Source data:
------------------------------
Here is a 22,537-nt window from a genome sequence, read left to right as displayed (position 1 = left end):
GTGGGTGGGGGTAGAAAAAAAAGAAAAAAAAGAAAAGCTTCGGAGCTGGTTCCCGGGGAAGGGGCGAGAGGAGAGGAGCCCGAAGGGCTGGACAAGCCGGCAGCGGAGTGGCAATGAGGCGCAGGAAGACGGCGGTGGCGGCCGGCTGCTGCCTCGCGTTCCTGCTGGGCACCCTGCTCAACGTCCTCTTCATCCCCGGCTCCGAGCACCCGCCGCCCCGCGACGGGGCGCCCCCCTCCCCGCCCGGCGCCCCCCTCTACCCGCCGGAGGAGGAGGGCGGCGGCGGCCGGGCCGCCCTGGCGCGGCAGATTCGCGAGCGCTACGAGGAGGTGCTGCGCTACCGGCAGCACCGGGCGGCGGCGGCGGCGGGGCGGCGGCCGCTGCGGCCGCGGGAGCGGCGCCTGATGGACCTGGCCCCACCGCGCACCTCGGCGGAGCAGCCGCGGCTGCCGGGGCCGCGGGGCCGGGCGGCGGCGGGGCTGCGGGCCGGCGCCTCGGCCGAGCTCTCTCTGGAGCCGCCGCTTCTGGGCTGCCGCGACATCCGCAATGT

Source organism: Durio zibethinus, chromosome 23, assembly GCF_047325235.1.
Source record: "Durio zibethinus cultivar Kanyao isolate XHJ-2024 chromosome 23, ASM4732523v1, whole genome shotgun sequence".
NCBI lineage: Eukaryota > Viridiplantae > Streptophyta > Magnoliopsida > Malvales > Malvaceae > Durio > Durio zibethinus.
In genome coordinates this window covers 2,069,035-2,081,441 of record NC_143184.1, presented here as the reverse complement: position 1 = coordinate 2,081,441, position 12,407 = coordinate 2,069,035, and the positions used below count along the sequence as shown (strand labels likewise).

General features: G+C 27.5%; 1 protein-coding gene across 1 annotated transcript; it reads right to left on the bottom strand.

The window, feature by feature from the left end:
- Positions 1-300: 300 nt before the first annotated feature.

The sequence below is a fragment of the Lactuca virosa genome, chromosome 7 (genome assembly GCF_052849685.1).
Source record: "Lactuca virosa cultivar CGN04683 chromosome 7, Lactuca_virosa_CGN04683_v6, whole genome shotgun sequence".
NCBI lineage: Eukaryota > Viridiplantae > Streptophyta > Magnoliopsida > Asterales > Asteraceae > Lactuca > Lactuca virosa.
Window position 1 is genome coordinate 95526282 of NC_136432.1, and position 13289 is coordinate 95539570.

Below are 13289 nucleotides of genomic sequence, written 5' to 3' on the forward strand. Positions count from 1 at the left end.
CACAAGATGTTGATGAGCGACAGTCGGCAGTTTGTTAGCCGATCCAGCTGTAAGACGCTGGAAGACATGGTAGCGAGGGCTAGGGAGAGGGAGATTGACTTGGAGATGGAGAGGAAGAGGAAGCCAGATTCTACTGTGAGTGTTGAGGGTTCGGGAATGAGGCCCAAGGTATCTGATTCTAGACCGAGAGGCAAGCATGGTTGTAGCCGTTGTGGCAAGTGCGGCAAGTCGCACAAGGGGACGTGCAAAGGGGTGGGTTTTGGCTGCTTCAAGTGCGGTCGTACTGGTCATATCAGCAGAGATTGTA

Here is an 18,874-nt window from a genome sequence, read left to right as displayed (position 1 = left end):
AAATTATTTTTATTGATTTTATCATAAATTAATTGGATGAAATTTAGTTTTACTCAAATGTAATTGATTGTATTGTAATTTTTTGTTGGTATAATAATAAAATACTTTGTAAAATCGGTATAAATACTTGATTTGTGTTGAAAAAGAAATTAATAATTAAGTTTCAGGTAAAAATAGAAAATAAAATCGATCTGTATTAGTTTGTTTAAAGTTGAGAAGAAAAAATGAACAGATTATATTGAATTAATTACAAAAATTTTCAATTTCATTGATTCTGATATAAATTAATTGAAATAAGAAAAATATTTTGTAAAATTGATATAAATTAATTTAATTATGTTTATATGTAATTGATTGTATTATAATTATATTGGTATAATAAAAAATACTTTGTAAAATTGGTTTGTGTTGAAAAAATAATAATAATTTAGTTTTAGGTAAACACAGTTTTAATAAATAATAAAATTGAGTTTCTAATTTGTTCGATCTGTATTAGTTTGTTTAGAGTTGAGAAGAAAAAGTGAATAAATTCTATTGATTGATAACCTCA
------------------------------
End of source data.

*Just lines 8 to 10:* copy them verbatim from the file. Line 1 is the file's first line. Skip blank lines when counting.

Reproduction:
The window, feature by feature from the left end:
- Positions 1-300: 300 nt before the first annotated feature.

The sequence below is a fragment of the Lactuca virosa genome, chromosome 7 (genome assembly GCF_052849685.1).